Local authorities are under growing fiscal pressure as a crisis in the real estate industry – their most important source of income – has shown no sign of abating, and other challenges including weak domestic and external demand hold back the post-pandemic recovery of the world’s second-largest economy.
The education department in central China’s Hunan province issued a directive in November urging for a better allocation of education resources over the next five to 10 years based on birth rate, urbanisation and the number of school-aged children.
Over the past year, a series of other local governments, such as in Shandong and Sichuan, have announced plans to no longer offer major degree programmes related to education at certain universities and colleges to curb the supply of teachers.
Amid great popularity for such programmes, driven by a “teaching craze” in the past couple of years, “many local governments have taken the initiative to ‘cool down’ the fervour through the adjustment of majors, which is particularly worthy of attention”, said a report by human resources research firm MyCOS in January.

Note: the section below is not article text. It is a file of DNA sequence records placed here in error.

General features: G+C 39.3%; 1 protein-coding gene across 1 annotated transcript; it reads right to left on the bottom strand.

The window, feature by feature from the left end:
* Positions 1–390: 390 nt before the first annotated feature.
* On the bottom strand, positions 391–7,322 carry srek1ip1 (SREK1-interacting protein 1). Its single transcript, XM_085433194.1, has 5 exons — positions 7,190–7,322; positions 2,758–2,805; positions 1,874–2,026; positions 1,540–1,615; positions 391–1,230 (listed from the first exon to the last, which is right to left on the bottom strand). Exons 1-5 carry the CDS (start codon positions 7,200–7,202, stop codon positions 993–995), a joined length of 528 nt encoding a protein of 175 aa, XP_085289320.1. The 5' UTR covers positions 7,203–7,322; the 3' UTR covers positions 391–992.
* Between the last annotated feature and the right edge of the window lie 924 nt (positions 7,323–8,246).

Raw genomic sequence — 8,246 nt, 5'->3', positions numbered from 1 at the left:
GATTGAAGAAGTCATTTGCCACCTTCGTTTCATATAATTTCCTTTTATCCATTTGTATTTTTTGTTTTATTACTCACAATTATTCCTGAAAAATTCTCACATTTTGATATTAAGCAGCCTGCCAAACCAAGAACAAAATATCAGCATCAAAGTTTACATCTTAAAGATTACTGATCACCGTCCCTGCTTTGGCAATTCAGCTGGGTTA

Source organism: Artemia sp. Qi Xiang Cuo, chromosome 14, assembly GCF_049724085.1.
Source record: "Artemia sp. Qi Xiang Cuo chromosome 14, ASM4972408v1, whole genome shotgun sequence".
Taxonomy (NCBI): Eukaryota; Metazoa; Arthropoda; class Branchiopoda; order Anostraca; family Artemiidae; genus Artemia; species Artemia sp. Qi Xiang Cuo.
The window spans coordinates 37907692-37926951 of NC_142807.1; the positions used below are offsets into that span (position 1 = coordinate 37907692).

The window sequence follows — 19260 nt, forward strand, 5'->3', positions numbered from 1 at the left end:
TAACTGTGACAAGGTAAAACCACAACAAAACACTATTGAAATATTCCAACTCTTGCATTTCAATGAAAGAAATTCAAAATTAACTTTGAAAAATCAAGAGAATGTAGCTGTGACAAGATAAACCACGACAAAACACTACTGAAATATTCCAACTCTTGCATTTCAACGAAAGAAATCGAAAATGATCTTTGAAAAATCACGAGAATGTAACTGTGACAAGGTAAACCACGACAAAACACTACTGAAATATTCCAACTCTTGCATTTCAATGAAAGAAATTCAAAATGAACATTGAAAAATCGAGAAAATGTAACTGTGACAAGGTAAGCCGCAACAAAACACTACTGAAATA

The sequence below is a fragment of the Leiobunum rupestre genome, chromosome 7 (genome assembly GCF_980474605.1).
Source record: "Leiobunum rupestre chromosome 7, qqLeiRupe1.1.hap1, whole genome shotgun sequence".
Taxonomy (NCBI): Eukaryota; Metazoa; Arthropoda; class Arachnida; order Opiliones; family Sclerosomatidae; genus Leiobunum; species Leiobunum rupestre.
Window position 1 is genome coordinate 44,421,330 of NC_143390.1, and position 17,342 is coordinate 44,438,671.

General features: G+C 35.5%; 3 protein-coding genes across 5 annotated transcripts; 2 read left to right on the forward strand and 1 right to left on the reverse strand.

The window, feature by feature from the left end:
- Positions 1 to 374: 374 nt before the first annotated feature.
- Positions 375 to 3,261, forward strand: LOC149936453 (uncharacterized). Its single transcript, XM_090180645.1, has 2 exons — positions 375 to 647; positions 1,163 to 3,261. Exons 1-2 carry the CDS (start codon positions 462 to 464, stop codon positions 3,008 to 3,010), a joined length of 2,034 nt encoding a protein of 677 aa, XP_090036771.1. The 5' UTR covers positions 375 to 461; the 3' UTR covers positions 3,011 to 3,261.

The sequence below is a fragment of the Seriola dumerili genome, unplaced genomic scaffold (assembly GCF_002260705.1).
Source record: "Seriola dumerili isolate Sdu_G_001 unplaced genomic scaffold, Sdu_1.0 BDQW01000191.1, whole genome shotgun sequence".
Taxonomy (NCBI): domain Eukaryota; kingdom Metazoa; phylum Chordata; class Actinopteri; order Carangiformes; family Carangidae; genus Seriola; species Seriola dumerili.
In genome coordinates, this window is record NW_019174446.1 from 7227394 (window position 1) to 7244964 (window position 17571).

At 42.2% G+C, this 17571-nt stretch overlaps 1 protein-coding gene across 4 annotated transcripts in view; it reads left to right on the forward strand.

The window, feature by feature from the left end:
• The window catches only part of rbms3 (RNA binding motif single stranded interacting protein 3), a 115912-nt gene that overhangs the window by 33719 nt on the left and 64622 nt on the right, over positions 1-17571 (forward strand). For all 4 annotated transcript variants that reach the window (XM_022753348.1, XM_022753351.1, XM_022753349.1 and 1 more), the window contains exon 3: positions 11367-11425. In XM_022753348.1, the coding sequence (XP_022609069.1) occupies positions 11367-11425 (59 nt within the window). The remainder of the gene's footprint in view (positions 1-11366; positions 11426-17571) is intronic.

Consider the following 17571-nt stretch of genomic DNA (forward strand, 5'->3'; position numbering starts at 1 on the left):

Chinese schools have, for decades, been crowded with children, with as many as 50 students in one class in some urban areas and around 30 in most rural areas.
And if classes remain at the same levels, there will be a surplus of 1.5 million primary school teachers and 370,000 middle school teachers by 2035, according to research by a team led by Qiao Jinzhong, an education professor at Beijing Normal University.
“The number of compulsory education schools across the country has been decreasing since 2003, and this trend will continue from 2020 to 2035, with the pace of decline gradually accelerating,” he told China’s Newsweek magazine in February last year.
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